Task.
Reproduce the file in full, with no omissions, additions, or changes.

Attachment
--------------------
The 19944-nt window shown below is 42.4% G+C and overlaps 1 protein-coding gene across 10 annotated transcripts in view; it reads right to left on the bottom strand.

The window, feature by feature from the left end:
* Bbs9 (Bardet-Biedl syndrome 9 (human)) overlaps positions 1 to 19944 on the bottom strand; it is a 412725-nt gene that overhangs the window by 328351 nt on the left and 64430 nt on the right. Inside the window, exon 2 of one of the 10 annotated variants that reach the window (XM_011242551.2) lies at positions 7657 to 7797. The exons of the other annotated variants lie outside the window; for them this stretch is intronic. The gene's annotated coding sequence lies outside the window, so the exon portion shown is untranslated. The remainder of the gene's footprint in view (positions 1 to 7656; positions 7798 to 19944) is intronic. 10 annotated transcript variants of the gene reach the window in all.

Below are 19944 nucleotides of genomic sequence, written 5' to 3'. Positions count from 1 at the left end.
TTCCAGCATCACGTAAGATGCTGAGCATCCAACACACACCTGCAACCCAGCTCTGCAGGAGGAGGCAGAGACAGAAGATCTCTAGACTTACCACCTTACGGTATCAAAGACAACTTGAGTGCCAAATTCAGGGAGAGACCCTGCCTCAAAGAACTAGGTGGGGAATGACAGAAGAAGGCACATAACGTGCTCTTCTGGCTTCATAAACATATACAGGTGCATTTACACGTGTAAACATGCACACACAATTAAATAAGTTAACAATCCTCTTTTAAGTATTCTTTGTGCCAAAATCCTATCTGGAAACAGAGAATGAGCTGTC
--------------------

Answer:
The 19944-nt window shown below is 42.4% G+C and overlaps 1 protein-coding gene across 10 annotated transcripts in view; it reads right to left on the bottom strand.

The window, feature by feature from the left end:
* Bbs9 (Bardet-Biedl syndrome 9 (human)) overlaps positions 1 to 19944 on the bottom strand; it is a 412725-nt gene that overhangs the window by 328351 nt on the left and 64430 nt on the right. Inside the window, exon 2 of one of the 10 annotated variants that reach the window (XM_011242551.2) lies at positions 7657 to 7797. The exons of the other annotated variants lie outside the window; for them this stretch is intronic. The gene's annotated coding sequence lies outside the window, so the exon portion shown is untranslated. The remainder of the gene's footprint in view (positions 1 to 7656; positions 7798 to 19944) is intronic. 10 annotated transcript variants of the gene reach the window in all.

Below are 19944 nucleotides of genomic sequence, written 5' to 3'. Positions count from 1 at the left end.
TTCCAGCATCACGTAAGATGCTGAGCATCCAACACACACCTGCAACCCAGCTCTGCAGGAGGAGGCAGAGACAGAAGATCTCTAGACTTACCACCTTACGGTATCAAAGACAACTTGAGTGCCAAATTCAGGGAGAGACCCTGCCTCAAAGAACTAGGTGGGGAATGACAGAAGAAGGCACATAACGTGCTCTTCTGGCTTCATAAACATATACAGGTGCATTTACACGTGTAAACATGCACACACAATTAAATAAGTTAACAATCCTCTTTTAAGTATTCTTTGTGCCAAAATCCTATCTGGAAACAGAGAATGAGCTGTC